The various types of materials that contribute to the lunar regolith are diagrammatically displayed in table 2. To reveal the exploitation potential of the contents of any box requires much additional information. Also of importance is the distribution of the various types of lunar materials. From the simplest point of view, the Moon has two basic types of physiographic provinces: light- colored lunar highlands and dark- colored lunar maria. The highlands are old crust (more than four billion years). The maria are relatively young (less than four billion years) and are large impact-produced craters that are flooded with basaltic rock types (Taylor 1975).
The chemistry of these two basic physiographic provinces is similar, except in aluminum, iron, calcium, and titanium (table 3), but their mineralogy is quite different. The highlands consist of rocks very rich in plagioclase and thus rich in aluminum and calcium; whereas, the maria consist of ilmenite- bearing basaltic rocks and thus are titanium- and iron-rich. The ideal early exploitation target would be situated where both types of materials are juxtaposed, such as near the margins of some mare (McKay and Williams 1979) or on a ray from a major impact that extends from the lunar highlands into a mare.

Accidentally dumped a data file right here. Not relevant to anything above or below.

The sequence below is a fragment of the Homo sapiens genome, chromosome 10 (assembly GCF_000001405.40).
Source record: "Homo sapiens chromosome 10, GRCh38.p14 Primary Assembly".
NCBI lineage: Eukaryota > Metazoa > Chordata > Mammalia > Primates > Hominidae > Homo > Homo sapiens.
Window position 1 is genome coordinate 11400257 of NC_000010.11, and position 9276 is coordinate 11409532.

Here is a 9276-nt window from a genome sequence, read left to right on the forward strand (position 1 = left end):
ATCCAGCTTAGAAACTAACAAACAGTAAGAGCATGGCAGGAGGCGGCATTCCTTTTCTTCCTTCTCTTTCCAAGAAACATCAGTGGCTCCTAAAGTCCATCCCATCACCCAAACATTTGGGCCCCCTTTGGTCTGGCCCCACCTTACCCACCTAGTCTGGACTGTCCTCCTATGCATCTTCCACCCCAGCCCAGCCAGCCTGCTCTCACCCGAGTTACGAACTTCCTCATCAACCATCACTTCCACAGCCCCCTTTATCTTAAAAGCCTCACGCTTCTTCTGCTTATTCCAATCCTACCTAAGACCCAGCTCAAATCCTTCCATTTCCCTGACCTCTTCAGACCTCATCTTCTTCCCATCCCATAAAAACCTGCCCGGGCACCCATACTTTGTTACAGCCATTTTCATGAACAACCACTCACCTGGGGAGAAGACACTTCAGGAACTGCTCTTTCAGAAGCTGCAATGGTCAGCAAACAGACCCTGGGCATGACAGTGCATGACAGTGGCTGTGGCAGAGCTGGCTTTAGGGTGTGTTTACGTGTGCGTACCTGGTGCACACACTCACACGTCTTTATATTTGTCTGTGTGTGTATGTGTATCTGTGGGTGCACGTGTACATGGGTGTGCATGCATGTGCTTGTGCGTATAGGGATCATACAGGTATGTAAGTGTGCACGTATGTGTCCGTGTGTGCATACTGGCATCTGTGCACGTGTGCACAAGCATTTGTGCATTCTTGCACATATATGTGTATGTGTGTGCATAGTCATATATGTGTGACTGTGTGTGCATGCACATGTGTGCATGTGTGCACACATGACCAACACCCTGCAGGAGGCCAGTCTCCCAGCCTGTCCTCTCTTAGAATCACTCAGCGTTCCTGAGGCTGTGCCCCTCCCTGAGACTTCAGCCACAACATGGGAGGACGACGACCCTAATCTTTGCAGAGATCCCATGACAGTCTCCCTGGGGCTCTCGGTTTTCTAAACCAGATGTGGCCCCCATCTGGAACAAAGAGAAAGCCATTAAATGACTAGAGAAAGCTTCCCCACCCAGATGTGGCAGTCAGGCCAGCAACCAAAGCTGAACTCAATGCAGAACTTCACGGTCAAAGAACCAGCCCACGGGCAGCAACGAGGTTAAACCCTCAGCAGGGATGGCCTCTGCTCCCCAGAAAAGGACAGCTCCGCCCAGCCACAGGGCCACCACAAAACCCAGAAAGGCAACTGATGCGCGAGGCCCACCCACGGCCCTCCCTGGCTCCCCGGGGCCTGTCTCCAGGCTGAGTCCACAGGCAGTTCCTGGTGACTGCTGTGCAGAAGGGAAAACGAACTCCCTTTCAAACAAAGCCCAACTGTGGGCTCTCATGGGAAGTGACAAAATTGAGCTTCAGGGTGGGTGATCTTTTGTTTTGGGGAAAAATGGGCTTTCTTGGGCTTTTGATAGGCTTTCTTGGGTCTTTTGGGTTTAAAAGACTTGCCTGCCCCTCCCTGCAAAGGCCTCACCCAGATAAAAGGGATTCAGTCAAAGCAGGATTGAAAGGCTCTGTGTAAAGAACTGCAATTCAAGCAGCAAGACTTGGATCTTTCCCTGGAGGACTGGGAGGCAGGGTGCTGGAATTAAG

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Curator: Al Globus
NASA Responsible Official: Dr. Ruth Globus
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